Injection Wells May Trigger Earthquakes in Areas not Prone to Tremblers

Edited by Tony Rutherford from Multiple Reports
Injection Wells May Trigger Earthquakes in Areas not Prone to Tremblers

Injecting hazardous waste into 4,500 foot deep wells had been one way of removing nearly 100 million gallons a year into 172 wells across the United States, according to a July/August 1994, Downriver Digest report by Melissa Marra.

But Oklahoma had a 5.6 magnitude quake Sunday , including aftershocks which buckled a highway and collapsed a St. Gregory’s University administration tower in Shawnee, Oklahoma.  The trembler hit as fans left the Oklahoma State/Kansas State football contest.

Seismic activity has increased in both Arkansas and Oklahoma. Scientists state they are puzzled. Residents point to hydraulic fracturing (fracking) in which natural gas companies break apart shale and rock through injection well to release natural gas. 

However, 181 injection wells exist in the Oklahoma country where the quake struck.

A seismologist told, “it’s a mystery. There’s no reason to think that earthquakes would be caused by anything other than natural shifts in the earth’s crust,” stated Austin Holland of the Oklahoma Geological Survey.

Youngstown, Ohio , had not been the epicenter of a quake until after they allowed D & L Energy, Inc. to bore a well 9,000 feet below the earth’s crust.  Brine water, which is a byproduct of oil drilling and natural gas fracking have been blamed.

The quakes started ten months after the well went into operation. Six of the seven epicenters have been located near the well.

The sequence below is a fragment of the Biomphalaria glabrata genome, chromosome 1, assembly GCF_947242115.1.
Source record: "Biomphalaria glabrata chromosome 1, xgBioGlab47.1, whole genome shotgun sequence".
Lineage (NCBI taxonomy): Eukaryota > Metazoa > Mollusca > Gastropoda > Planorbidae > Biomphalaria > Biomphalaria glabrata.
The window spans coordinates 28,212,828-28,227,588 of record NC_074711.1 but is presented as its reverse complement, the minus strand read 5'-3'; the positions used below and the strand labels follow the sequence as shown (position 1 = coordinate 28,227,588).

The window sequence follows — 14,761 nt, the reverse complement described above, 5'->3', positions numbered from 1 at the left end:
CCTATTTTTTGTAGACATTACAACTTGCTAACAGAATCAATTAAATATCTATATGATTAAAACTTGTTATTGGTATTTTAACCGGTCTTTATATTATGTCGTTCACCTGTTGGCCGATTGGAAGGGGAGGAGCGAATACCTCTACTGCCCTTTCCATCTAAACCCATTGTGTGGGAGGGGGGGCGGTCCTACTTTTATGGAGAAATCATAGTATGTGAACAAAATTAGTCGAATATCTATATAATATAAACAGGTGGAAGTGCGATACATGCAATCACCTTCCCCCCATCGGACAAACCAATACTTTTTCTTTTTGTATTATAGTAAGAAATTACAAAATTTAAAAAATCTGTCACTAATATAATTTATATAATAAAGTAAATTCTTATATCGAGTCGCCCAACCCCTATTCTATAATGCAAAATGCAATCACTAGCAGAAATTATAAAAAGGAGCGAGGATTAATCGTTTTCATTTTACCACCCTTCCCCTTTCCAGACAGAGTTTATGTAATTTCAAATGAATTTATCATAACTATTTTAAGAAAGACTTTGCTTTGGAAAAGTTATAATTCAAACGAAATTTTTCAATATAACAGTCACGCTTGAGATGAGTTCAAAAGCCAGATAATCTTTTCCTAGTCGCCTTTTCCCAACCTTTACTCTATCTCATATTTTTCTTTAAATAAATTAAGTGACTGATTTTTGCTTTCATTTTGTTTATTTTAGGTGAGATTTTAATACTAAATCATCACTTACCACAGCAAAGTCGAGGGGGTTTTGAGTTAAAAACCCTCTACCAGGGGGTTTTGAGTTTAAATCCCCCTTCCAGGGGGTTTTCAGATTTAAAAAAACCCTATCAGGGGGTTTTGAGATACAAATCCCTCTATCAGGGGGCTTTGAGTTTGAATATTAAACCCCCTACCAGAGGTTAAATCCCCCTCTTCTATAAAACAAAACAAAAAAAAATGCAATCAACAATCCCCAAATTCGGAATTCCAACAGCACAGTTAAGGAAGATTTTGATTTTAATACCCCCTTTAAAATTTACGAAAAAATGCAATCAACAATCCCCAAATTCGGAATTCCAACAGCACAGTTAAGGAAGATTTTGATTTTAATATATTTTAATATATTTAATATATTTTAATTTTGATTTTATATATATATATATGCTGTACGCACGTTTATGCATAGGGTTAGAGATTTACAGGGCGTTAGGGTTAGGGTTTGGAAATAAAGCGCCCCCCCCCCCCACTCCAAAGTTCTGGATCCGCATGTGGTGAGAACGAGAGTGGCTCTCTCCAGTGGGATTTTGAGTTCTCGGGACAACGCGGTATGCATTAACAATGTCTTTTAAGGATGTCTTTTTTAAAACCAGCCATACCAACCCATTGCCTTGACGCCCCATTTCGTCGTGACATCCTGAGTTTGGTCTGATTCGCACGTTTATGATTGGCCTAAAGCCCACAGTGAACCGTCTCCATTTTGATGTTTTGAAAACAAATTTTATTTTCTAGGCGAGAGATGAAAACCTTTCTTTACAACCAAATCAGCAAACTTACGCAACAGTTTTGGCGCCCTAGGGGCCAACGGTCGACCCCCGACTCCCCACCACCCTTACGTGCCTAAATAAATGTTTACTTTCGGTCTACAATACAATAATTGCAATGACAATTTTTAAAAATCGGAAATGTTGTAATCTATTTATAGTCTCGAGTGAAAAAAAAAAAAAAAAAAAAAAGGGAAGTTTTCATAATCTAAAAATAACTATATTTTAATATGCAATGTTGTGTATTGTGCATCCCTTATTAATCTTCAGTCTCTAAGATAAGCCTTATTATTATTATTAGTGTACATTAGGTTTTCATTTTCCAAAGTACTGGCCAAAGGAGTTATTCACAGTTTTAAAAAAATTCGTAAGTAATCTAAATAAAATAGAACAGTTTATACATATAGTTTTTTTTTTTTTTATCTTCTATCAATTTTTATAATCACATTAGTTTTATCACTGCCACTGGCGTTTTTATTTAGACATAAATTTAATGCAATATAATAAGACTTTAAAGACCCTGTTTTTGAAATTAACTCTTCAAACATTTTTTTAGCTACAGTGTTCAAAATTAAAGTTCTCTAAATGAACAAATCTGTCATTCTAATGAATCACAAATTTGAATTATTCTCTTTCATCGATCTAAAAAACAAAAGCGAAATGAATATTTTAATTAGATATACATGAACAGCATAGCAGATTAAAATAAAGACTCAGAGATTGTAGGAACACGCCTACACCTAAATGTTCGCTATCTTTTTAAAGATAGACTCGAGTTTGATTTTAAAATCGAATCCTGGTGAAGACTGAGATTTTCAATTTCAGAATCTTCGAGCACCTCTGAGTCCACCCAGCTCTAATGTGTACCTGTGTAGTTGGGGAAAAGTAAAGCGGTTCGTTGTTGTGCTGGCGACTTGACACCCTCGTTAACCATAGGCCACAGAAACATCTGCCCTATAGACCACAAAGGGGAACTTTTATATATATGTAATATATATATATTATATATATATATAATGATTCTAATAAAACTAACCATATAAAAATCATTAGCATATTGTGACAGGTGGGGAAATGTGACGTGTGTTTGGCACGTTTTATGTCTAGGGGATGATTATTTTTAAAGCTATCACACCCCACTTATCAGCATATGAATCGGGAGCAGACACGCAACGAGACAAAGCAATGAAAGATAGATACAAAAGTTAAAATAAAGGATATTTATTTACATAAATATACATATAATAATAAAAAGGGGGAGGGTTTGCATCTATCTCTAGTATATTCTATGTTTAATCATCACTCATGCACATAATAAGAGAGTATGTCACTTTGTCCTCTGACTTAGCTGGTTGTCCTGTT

Pennsylvania has already halted deep-well injections.

Actually, back in January 1986 , a 4.9 magnitude quake struck in Cleveland, Ohio near the Perry Nuclear Power Plant.  Two years later two Ohio University geologists published a much citied Geological Society of America article linking deep well injection to quakes.

And, clean up of radioactive materials at the Portsmouth Gaseous Diffusion Plant and the Paducah Gaseous Diffusion Plant has included fracturing technologies with both pneumatic and hydraulic methods.  The Department of Energy’s subsurface science program.

Chemical Contaminants on DOE Lands and Selection of Contaminant Mixtures for Subsurface Science Research , a DOE document published in April 1992, explained that some nuclear wastes are stored in tanks at DOE facilities or in retrievable form ( i.e. transuranic waste) under the ground, but most waste has been disposed to the ground surface, ponds, cribs, basins, pits, injection well and landfills.

The article did not point to earthquakes but stated: “Subsurface contamination is also the result ofleaks from process sewer lines, fuel and hazardous waste underground storage tanks, and breached drums of buried chemicals and wastes. In the early days of DOE operations, environmental disposal was common and was believed to have limited long-term implications.”

Injections at plants, such as Piketon, have been used to degrade chlorinated compounds such as TCE, into non-toxic compounds such as ethane and ethane. The Hydrogen Release Compound slowly reacts with the the TCE (trichloroethene plume) to prevent spread of the radioactive chemical deposited following construction of a 1,077 foot long subsurface bentonite barrier wall to prevent the contaminated ground water from traveling off-site.

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